(disappointed) a few years back when I signed up to go to a barbecue
dinner in Paris and I was super-excited to attend. But instead of being
served platters of long-cooked meat, I found myself being handed
a plate of a piece of beef cooked on a regular grill: I’d
forgotten that the word “barbecue” in Europe usually means “grilled.”
(Shhhh. Don’t tell the people from Texas or Kansas City.)
there are real barbecues in Paris, including The Beast
and a few otherplaces.
And there is even an Association
Française de Barbecue that celebrates the “low and slow” style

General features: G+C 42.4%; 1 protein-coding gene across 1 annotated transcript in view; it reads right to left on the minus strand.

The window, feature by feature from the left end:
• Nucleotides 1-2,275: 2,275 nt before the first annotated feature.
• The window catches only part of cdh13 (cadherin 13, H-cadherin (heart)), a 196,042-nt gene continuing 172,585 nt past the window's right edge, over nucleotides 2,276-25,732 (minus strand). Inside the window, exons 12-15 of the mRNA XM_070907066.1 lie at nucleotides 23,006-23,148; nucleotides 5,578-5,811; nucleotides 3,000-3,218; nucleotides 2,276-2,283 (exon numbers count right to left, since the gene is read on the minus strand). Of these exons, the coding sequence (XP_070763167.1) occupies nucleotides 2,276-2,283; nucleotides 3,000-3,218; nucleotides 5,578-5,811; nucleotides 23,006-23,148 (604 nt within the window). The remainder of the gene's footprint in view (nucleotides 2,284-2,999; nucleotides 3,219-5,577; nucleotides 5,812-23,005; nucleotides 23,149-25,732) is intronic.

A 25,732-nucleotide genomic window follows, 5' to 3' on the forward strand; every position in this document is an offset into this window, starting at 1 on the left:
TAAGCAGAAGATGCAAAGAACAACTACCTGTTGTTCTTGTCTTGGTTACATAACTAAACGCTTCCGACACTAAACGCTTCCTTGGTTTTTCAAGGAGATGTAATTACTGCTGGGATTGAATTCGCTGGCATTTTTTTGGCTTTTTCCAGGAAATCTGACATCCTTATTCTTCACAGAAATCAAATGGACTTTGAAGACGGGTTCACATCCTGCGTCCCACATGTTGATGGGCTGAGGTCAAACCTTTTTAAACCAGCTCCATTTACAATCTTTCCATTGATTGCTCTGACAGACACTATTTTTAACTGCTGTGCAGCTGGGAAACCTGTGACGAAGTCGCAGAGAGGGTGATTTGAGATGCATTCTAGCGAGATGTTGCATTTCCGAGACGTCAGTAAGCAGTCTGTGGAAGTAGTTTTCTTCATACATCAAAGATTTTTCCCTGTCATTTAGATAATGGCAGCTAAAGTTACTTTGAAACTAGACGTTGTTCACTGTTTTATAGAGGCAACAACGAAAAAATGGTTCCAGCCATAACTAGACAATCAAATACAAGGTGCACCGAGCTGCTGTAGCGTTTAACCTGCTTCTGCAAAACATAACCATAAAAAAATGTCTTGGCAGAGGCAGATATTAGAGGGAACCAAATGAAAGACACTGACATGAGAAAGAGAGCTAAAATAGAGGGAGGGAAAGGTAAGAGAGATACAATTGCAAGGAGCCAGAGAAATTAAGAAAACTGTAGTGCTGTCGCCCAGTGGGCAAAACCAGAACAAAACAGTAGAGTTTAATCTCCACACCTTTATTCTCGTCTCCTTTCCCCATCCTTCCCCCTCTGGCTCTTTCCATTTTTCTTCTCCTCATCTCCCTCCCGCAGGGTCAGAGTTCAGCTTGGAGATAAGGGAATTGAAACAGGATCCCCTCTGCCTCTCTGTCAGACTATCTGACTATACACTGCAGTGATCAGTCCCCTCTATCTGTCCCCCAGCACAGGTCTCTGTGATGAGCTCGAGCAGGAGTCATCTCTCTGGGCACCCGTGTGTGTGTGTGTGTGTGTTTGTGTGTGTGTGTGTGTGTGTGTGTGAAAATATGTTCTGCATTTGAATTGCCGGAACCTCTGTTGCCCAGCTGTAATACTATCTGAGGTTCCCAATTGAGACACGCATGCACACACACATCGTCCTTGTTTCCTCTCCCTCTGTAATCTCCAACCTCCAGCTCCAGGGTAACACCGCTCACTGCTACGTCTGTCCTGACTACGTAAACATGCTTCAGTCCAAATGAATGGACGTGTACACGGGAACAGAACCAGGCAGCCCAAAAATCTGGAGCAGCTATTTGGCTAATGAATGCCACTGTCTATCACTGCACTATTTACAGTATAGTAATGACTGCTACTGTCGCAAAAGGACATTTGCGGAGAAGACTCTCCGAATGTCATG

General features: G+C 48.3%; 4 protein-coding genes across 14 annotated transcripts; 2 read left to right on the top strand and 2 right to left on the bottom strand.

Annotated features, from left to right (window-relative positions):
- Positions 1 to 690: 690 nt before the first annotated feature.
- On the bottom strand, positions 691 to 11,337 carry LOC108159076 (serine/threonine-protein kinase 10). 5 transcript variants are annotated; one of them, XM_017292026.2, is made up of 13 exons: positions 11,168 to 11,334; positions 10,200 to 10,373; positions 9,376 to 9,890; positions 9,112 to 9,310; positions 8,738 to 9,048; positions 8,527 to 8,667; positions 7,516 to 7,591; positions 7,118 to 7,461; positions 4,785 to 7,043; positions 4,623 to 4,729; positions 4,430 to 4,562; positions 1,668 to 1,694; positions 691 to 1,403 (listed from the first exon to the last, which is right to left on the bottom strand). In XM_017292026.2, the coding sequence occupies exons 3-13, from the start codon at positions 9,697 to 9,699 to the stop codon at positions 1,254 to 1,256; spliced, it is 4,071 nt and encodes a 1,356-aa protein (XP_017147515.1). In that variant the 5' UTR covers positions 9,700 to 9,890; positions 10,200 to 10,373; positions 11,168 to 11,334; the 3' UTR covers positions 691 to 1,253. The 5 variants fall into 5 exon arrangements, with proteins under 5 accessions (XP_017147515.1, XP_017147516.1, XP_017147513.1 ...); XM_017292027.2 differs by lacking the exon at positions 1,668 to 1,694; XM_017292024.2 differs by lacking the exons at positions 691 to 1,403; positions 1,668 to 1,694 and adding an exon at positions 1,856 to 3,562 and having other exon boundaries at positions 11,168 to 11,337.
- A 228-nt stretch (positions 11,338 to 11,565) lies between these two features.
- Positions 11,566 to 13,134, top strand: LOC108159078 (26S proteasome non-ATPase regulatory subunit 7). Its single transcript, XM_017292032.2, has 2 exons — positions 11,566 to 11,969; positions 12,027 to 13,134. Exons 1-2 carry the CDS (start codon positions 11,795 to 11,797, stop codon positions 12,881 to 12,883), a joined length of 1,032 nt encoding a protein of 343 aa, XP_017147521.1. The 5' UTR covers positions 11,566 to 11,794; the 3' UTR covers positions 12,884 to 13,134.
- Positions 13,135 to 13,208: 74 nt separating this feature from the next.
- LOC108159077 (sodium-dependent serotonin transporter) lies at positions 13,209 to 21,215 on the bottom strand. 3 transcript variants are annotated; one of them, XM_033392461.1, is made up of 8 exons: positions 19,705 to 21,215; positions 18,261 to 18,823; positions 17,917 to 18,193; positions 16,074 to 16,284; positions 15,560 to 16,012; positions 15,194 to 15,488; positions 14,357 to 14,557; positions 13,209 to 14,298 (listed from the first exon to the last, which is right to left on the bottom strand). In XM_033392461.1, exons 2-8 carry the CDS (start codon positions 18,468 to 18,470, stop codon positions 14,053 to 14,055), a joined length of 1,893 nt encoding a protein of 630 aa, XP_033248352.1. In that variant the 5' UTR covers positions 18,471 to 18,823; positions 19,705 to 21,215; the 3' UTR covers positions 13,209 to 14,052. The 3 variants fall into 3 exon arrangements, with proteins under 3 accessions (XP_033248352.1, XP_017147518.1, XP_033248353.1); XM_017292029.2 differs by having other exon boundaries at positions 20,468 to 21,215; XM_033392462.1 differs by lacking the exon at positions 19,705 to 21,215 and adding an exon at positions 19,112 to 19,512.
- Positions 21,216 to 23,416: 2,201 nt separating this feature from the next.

of meat cooking that we know as barbecue, American-style, apparently
enjoyed by an alliance of the two cultures.
in America celebrate their own style of barbecue, but since Queens,
New York, is one of the most vivid examples of diversity
and culinary multiculturalism anywhere, it seems right that there’s a
pretty great barbecue in the mix, just a short subway or cab ride across
(or under) the river from Manhattan.
time I took my French other-half there, he was mesmerized by the tender
meat – slow cooked ribs, burnt ends,
and, in a nod to the city, pastrami. He insisted on going back this week
and like the previous time, he (and I) were once again delighted by the
especially crispy, and too-good-to-share, French fries, along with just
about everything else on the chalkboard menu.